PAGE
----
We need to talk about breast cancer!
Breast cancer is cancer that forms in the cells of the breasts.
Breast cancer awareness is an effort to raise awareness and reduce the stigma of breast cancer through education on symptoms and treatment.
The pink ribbon is the most prominent symbol of breast cancer awareness, and in many countries the month of October is being observed as National Breast Cancer Awareness Month.
Breast Cancer Awareness Month (BCAM), also referred to in America as National Breast Cancer Awareness Month (NBCAM), is an annual international health campaign organized by major breast cancer charities every October to increase awareness of the disease and to raise funds for research into its cause, prevention,
The pink ribbon is an international symbol of breast cancer awareness. Pink ribbons, and the color pink in general, identify the wearer or promoter with the breast cancer brand and express moral support for women with breast cancer.
From this awareness campaign, the campaigners try to tell the people about the early signs and symptoms of breast cancer.
As a tumor develops, you may note the following signs: A lump in the breast or underarm that persists after your menstrual cycle.
This is often the first apparent symptom of breast cancer. Lumps associated with breast cancer are usually painless, although some may cause a prickly sensation.
The warning signs of breast cancer are: Lump, hard knot or thickening. Swelling, warmth, redness or darkening.
Breast cancer spreads quickly.
Very often, the first area that a cancer usually spreads to is the lymph nodes in the underarm area (the axilla). Once the cancer enters the lymphatic system, it can and usually does spread to other areas of the body.
Pakistan is a developing country and most of the population is living in rural areas. In rural areas of Pakistan, no formal health infrastructure is available for rural population.
Illiteracy is also a major cause of breast cancer among women because women have no awareness about personal hygienic conditions.
Most of the Pakistani women have no proper access to the medical facilities due to gender discrimination. More than half of the population is based upon women.
In Asia, Pakistan has the highest rate of breast cancer.
Young women also present at advanced stage of breast cancer, which has negative effect on prognosis. In rural areas, rural women are developing a great number of breast cancers every year because it is an inherited disease, which is transmitted from mother to daughter. Pakistani rural as well as urban women are facing cervical, ovarian and uterine cancers.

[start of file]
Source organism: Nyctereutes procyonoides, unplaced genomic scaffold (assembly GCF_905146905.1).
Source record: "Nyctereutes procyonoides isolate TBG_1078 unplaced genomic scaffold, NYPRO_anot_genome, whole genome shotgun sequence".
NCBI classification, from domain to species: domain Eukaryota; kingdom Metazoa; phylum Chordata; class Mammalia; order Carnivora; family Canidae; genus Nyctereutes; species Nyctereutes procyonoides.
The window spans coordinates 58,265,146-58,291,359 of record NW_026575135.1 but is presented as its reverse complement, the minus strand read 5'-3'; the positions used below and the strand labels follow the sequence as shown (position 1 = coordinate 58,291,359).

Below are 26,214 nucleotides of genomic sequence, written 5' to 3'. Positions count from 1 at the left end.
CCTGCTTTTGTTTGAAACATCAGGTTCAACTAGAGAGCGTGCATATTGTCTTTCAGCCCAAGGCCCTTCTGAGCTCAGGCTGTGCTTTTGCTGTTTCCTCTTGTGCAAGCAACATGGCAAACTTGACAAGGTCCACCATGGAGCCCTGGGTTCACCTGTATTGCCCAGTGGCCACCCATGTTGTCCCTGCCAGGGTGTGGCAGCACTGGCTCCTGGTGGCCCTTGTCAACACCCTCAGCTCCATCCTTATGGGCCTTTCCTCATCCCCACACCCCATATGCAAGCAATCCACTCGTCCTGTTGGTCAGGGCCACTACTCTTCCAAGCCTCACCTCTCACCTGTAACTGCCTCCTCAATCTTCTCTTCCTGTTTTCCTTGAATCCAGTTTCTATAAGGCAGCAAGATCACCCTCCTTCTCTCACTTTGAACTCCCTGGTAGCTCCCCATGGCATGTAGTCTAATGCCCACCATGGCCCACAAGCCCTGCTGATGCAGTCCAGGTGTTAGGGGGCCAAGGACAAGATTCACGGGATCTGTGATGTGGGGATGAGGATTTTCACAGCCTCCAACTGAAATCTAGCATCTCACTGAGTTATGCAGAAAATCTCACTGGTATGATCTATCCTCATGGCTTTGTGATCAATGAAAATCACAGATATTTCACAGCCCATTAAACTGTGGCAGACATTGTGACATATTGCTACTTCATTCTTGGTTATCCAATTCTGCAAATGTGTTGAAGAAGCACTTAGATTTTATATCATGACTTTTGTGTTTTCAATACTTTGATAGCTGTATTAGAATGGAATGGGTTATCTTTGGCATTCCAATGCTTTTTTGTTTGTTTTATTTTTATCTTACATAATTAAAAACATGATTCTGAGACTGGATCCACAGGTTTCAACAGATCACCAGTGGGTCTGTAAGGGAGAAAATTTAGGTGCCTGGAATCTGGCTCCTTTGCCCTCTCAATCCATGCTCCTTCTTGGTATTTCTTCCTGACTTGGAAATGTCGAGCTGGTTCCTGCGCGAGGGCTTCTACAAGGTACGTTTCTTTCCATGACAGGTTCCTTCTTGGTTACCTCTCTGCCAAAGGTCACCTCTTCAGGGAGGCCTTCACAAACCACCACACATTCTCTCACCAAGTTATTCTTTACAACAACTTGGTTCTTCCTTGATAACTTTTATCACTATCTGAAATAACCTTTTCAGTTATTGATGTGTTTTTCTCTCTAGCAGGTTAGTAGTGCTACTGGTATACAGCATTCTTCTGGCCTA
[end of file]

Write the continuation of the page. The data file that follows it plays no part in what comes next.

Every year a huge number of women are die due to breast cancer and Hepatitis-C.
There are currently 21 Cancer hospitals offering their services in Pakistan. 7 cancer hospitals are working in Punjab, 5 in Sindh, 5 in KPK and 2 each in Balochistan and GilgitBaltistan. Cancer treatment is expensive and only ShaukatKhanum Memorial Cancer Hospital (SKMCH), Bait-ul-Sukoon Cancer Hospital and Children Cancer Foundation Hospital are providing free and comprehensive treatment plans.
We do not have adequate facilities/ resources for national breast cancer screening, including mammograms to diagnose breast cancer at earliest possible stage.
However, to increase awareness we need to talk about breast cancer in print and electronic media, and breast cancer awareness programmes should be organized at schools, colleges and hospitals.
We have never tried seriously to estimate the burden of disease and impact of awareness or screening measures we are taking. Are these measures enough to address this deadly disease? When we look at the data of patients diagnosed with stage 1 breast cancer, we realize that there has been a marked variation in this duration of last 21 years although there is overall upward trend towards improvement, which is more marked in the last couple of years.
When we compare the percentage of stage 1 breast cancer patients to stage 1 younger women aged less than 40 years we see that the numbers are much smaller with variations, although this also shows slight upward trend. This emphasizes the need to pay attention to younger women, too, for early diagnosis.
Various reasons reported for delay in diagnosis are lack of awareness, contributed by lack of education, economic pressures, fear, and lack of adequate cancer care facilities. We need to pay attention to early diagnosis and management of breast cancer in our population, where the incidence is high and diagnosis at an advanced stage.
One of the possible ways could be to increase literacy rate and include health education in our school and college curricula. This methodology has proved to have positive impact in our society.
With existing breast cancer awareness strategies, the rate of change for early detection of this deadly disease is very slow.
Effective and acute measures are needed at local and national levels to bring about the desired change in younger and older women.
The need of the hour is that we, as a nation, need to be more vigilant and proactive about non-communicable diseases (NCDs) like breast cancer.